But then, NFL action is so grandiose and exhilarating and ever-changing. It sucks you in. With every sliver of news—from CTE being posthumously found in another former player’s brain to the Rams eschewing concussion protocol while a clearly concussed Case Keenum shakily tries to stand—I feel hollow, as if I’m contributing to the problem by even watching the sport, let alone making a living covering it. Then it’s Sunday, and there are magical catches and intriguing scheme shifts, and suddenly I’m no longer thinking deeply about the ideal age for a kid to start playing tackle football.
Women make up somewhere between 45 and 48% of the NFL fan base, according on a variety of sources. To its credit, the league has invested heavily in growing that base through apparel, family-friendly sections at stadiums, Breast Cancer Awareness Month and Football 101 events. Some initiatives have been more successful than others, but overall the end result has been an undeniable swell of passionate, knowledge female fans.
But the NFL remains behind the times, inherently slanted to men. Scantily-clad cheerleaders grace the sidelines of 26 of the 32 NFL teams. (The Bills, Bears, Browns, Giants, Packers and Steelers do not have cheerleaders.) Men line broadcasting and coaches’ booths. Television advertising is heavily skewed toward men. Even with Smith, Jen Welter and Sarah Thomas breaking glass, the NFL often feels like a sea of men, and I say that as someone with a pretty cool job deep within that sea.
This week, we shine a light on women in all facets of the game. Our hope is that female fans who feel alienated in other corners of the league take comfort in the various viewpoints we are presenting. And that male fans (many of whom are just as enraged about the Brown situation) learn a little something about how some women consume the NFL, coach in the NFL and strive to succeed in the NFL. Spotlighting almost half of the NFL’s fan base should be enlightening to all.
In other news…
• I was in Denver this weekend for a promotional event that included an up-close look at the Broncos as they faced the 49ers. Just let Paxton Lynch start. Mark Sanchez and Trevor Siemian are not Band-Aid-type quarterbacks. Each displayed poor decision making Saturday—Siemian with a pick-six and Sanchez with a pair of fumbles. Even Sanchez admitted to “squandering” his opportunity after the game. Lynch conversely looked raw but relatively comfortable in the pocket. In an ideal world, he would redshirt, but what does he have to gain sitting behind Sanchez and Siemian? These guys aren’t exactly elder statesmen like Matt Hasselbeck, who actually has wisdom to impart on a young QB. Let the kid get some experience, go conservative offensively, and hope that defense stays healthy.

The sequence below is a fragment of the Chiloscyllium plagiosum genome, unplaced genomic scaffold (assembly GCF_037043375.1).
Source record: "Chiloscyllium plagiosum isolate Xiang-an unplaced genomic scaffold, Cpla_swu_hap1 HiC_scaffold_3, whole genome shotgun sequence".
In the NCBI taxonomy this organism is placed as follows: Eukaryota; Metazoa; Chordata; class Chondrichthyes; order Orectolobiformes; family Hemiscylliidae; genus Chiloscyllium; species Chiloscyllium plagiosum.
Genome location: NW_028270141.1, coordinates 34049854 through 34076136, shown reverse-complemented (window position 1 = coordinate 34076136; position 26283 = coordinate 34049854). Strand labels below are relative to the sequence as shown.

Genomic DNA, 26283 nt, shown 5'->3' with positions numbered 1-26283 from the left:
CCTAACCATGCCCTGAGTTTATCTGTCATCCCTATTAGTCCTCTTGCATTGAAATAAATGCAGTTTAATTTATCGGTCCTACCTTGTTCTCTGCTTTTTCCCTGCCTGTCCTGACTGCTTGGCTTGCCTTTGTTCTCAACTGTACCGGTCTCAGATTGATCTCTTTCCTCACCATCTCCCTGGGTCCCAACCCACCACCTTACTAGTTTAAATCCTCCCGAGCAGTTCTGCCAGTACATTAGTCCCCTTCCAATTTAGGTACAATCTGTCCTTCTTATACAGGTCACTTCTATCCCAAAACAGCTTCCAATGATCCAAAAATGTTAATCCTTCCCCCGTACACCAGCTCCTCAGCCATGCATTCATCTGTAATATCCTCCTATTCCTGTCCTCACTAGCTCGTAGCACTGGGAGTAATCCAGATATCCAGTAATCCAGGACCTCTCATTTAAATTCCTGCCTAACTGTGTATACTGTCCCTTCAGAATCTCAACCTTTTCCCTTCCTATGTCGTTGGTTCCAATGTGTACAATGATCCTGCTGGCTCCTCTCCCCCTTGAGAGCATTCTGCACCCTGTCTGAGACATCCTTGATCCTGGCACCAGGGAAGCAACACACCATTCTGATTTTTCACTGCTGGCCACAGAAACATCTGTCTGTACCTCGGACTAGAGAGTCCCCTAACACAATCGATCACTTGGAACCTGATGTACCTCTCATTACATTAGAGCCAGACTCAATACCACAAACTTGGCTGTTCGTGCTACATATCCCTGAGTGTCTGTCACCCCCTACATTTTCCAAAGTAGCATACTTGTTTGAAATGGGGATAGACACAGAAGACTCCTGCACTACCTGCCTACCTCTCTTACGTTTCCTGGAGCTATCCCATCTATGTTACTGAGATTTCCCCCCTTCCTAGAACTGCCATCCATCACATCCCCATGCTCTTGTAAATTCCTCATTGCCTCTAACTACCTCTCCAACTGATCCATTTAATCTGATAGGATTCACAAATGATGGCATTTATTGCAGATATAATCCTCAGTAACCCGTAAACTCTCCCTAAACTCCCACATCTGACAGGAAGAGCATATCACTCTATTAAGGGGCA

• The NFL made more waves when it was revealed that Mike Tirico will not be doing play-by-play for NBC’s Thursday Night Football, as was widely assumed, but that the network was mandated to use Sunday Night Football announcers Al Michaels and Cris Collinsworth. The NFL released a statement revealing that NBC’s pitch included their lead broadcasters taking on TNF duties, which the league found appealing.
This news led to a bigger question about how Machiavellian the league is with its rights holders. I asked the NFL about the process of choosing new lead announcers should something happen to Michaels and/or Collinsworth, including retirement. An NFL spokesman responded, saying that NBC has full control over its talent. The NFL would not overrule talent, nor would they mandate anyone in particular. The league’s focus is on ensuring the lead team—whoever they may be—are doing both SNF and TNF. Sounds fair to me. Bottom line: While at NBC, Tirico won’t be calling NFL games while Al Michaels still is.
• I feel terrible for Roberto Aguayo and Bucs fans. Aguayo is already a laughingstock after a missed extra point and pair of field goals this preseason. It’s not his fault the Bucs made an idiotic move by trading up to draft him in the second round. No position requires as much mental toughness as kicker, and it may take some time (and a string of makes) just for Aguayo to get back to even.
• Is there any QB battle less fascinating than the one for the Jets’ backup spot?
• My favorite fantasy team name this season is Draft Your Conscience. I can’t get away from it. But I’m always looking for an upgrade. So please tweet any creative, timely name ideas to me at @thefootballgirl.
• The regular season is a different animal, but how fun is RG3’s rebirth in Cleveland? When Griffin came onto the NFL scene in 2012, it was his pinpoint accuracy that especially wowed the masses. It is back in spades through two preseason games. It’s very early, but Griffin’s resurrection is shaping up to be one of the NFL’s most intriguing storylines.
• Given our theme this week, here’s a fun stat: There are four people on the NFL editorial staff at SI.com. Three are women.